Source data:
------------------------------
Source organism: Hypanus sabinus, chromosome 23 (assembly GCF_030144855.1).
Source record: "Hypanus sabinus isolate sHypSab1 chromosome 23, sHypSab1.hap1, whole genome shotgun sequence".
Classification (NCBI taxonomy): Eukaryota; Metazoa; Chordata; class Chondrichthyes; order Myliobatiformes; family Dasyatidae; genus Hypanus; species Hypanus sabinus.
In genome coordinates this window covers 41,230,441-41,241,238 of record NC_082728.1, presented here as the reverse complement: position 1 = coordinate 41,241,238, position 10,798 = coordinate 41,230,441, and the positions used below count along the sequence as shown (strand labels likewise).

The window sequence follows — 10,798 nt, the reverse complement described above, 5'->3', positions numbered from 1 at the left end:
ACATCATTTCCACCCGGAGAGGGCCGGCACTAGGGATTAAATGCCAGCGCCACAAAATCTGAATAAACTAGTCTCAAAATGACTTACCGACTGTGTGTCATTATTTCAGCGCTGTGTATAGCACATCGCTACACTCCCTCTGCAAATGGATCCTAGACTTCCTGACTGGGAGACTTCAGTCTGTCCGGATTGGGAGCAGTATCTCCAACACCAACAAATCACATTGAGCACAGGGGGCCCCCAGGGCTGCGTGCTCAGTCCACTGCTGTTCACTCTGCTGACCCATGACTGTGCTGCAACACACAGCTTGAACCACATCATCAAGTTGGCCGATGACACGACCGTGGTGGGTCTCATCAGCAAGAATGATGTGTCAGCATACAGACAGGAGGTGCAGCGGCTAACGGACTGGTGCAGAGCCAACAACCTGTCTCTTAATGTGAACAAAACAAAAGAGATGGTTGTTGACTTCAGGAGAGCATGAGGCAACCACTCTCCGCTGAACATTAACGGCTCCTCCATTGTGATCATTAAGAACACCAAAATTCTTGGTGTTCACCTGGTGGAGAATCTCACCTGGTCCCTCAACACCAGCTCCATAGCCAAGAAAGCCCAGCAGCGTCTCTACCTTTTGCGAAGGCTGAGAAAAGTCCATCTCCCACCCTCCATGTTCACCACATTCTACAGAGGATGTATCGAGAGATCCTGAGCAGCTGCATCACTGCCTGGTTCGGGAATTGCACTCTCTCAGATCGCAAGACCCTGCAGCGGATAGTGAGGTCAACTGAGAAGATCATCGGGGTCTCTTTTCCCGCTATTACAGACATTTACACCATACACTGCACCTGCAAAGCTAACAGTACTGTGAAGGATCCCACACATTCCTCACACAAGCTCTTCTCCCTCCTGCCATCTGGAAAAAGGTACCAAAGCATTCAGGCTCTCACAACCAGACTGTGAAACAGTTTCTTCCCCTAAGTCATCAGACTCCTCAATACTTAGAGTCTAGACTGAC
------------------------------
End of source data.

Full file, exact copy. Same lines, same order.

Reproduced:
Source organism: Hypanus sabinus, chromosome 23 (assembly GCF_030144855.1).
Source record: "Hypanus sabinus isolate sHypSab1 chromosome 23, sHypSab1.hap1, whole genome shotgun sequence".
Classification (NCBI taxonomy): Eukaryota; Metazoa; Chordata; class Chondrichthyes; order Myliobatiformes; family Dasyatidae; genus Hypanus; species Hypanus sabinus.
In genome coordinates this window covers 41,230,441-41,241,238 of record NC_082728.1, presented here as the reverse complement: position 1 = coordinate 41,241,238, position 10,798 = coordinate 41,230,441, and the positions used below count along the sequence as shown (strand labels likewise).

The window sequence follows — 10,798 nt, the reverse complement described above, 5'->3', positions numbered from 1 at the left end:
ACATCATTTCCACCCGGAGAGGGCCGGCACTAGGGATTAAATGCCAGCGCCACAAAATCTGAATAAACTAGTCTCAAAATGACTTACCGACTGTGTGTCATTATTTCAGCGCTGTGTATAGCACATCGCTACACTCCCTCTGCAAATGGATCCTAGACTTCCTGACTGGGAGACTTCAGTCTGTCCGGATTGGGAGCAGTATCTCCAACACCAACAAATCACATTGAGCACAGGGGGCCCCCAGGGCTGCGTGCTCAGTCCACTGCTGTTCACTCTGCTGACCCATGACTGTGCTGCAACACACAGCTTGAACCACATCATCAAGTTGGCCGATGACACGACCGTGGTGGGTCTCATCAGCAAGAATGATGTGTCAGCATACAGACAGGAGGTGCAGCGGCTAACGGACTGGTGCAGAGCCAACAACCTGTCTCTTAATGTGAACAAAACAAAAGAGATGGTTGTTGACTTCAGGAGAGCATGAGGCAACCACTCTCCGCTGAACATTAACGGCTCCTCCATTGTGATCATTAAGAACACCAAAATTCTTGGTGTTCACCTGGTGGAGAATCTCACCTGGTCCCTCAACACCAGCTCCATAGCCAAGAAAGCCCAGCAGCGTCTCTACCTTTTGCGAAGGCTGAGAAAAGTCCATCTCCCACCCTCCATGTTCACCACATTCTACAGAGGATGTATCGAGAGATCCTGAGCAGCTGCATCACTGCCTGGTTCGGGAATTGCACTCTCTCAGATCGCAAGACCCTGCAGCGGATAGTGAGGTCAACTGAGAAGATCATCGGGGTCTCTTTTCCCGCTATTACAGACATTTACACCATACACTGCACCTGCAAAGCTAACAGTACTGTGAAGGATCCCACACATTCCTCACACAAGCTCTTCTCCCTCCTGCCATCTGGAAAAAGGTACCAAAGCATTCAGGCTCTCACAACCAGACTGTGAAACAGTTTCTTCCCCTAAGTCATCAGACTCCTCAATACTTAGAGTCTAGACTGAC